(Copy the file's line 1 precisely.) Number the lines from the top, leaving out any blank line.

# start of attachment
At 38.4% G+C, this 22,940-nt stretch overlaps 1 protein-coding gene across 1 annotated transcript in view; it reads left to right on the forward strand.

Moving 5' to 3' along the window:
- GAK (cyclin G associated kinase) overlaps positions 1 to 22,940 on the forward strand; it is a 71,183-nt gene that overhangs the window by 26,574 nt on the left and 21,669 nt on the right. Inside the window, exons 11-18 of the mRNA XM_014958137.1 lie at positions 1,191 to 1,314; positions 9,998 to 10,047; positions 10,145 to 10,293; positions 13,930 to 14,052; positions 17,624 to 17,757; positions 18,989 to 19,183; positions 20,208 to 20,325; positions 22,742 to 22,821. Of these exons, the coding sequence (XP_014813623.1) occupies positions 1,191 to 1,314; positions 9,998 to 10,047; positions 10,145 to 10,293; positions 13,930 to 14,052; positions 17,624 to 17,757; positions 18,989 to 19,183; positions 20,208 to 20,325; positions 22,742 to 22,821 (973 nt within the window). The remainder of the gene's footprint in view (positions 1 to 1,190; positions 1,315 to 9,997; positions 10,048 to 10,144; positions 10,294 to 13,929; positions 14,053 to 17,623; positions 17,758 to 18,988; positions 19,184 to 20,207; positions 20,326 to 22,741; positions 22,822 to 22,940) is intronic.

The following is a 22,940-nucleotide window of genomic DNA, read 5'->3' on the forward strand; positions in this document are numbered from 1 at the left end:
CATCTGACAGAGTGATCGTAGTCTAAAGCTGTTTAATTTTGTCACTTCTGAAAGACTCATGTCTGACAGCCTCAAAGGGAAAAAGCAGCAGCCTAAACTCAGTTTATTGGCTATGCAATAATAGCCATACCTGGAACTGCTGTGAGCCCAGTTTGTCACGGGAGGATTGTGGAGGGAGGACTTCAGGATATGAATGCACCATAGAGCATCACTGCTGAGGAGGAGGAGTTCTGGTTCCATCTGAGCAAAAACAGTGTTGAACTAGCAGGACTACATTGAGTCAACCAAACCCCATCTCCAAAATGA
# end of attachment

At 38.4% G+C, this 22,940-nt stretch overlaps 1 protein-coding gene across 1 annotated transcript in view; it reads left to right on the forward strand.